ARE THE DATA FROM ASTRAZENICA, CRESTOR JUPITER TRIAL ON STATINS LOOKING FISHY?
Wow. I really think if most of the American public knew the real story of what goes behind some of these trials we’d all be sickened. In it’s essence, the Jupiter trial looked at the prevention of heart disease in patients who had NORMAL cholesterol, but elevated inflammation. Essential understanding that the “cholesterol blame game” was going away and they needed to find a new lab value that they could use the drug for.
The study was stopped early and declared a rousing success. Much fanfare was heard and the medical journals and editorials sung it’s praise. Oops. A little too soon. A closer look at the data raises some serious suspicions. Basically, the trial was stopped early when predetermined events occurred just 2 yrs into the trial.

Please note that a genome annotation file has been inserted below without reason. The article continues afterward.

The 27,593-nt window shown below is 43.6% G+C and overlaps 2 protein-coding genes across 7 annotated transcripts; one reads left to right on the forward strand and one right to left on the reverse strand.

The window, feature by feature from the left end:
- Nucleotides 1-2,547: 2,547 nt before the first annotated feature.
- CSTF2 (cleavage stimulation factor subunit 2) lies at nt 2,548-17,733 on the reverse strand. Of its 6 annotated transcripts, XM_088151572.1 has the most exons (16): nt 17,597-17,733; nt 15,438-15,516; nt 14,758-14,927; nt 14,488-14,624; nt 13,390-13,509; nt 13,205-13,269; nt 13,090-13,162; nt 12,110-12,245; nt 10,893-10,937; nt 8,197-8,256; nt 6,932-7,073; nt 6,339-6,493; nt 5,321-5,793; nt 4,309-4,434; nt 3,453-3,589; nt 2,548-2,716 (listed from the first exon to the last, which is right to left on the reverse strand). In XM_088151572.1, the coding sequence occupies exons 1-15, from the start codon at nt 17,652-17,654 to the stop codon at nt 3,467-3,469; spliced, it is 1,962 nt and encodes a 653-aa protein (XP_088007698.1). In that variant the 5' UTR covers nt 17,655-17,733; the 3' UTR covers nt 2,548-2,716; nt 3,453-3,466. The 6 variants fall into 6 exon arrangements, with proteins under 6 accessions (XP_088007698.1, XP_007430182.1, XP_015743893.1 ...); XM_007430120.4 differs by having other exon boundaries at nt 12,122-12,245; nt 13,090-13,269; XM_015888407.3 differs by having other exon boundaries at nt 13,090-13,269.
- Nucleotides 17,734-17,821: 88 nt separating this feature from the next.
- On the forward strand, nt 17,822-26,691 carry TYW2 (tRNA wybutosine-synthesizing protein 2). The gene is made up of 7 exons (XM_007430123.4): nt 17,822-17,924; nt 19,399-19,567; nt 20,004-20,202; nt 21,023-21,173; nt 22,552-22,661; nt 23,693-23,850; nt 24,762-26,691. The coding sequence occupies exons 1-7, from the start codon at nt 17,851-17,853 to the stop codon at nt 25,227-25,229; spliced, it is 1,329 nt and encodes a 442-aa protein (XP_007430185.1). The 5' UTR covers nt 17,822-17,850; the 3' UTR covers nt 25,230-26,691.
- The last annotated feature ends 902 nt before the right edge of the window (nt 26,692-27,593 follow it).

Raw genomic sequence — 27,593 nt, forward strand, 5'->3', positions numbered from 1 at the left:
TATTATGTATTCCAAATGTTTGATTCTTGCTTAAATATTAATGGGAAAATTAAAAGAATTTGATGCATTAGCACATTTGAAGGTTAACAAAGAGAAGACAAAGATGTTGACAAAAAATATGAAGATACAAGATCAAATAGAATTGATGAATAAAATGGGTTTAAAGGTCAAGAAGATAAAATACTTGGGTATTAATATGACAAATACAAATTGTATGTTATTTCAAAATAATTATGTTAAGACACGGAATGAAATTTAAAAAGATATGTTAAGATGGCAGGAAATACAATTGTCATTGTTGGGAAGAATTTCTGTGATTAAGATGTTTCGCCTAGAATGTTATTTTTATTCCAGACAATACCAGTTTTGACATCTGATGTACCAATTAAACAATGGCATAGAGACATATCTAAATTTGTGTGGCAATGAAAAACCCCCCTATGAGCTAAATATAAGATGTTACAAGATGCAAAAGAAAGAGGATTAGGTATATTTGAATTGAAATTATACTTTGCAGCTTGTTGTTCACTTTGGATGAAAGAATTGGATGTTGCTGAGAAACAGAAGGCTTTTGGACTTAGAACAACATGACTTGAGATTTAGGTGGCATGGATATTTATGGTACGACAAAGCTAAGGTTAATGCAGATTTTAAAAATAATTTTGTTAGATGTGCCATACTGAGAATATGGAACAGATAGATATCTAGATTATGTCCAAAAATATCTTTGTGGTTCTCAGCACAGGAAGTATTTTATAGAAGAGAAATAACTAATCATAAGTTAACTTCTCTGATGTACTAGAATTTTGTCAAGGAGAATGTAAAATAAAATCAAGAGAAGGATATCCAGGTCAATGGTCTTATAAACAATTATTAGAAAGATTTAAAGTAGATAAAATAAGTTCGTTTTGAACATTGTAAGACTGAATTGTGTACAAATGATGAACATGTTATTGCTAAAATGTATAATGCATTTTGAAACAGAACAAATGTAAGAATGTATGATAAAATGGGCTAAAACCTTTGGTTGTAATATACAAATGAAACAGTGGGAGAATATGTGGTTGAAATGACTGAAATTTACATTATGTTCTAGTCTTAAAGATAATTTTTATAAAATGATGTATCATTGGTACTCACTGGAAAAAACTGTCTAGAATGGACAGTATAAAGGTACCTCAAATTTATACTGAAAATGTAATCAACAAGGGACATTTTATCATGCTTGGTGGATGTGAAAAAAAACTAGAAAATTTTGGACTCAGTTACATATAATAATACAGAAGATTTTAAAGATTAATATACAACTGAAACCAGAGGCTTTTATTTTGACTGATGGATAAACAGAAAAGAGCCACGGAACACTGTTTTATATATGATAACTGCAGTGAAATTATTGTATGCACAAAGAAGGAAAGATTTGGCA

Furthermore, when you look at a population, certain statistics are expected. Here’s the quick details:
- The study found that statin drugs did NOT protect against deaths from heart attack and stroke.
- In the general population, cardiovascular deaths account for about 40% of the total number of deaths. Of these heart attacks, around 50% of these are fatal.
But in the Jupiter trial? Apparently miracles occurred. Cardiovascular mortality accounted for under 20% (instead of 50%) of the deaths, and the fatality rate of these heart attacks was very low (instead of the expected 50%). This raises serious questions about the validity of the data and suggests that funding of the trial may have had a strong influence on the interpretation of the data.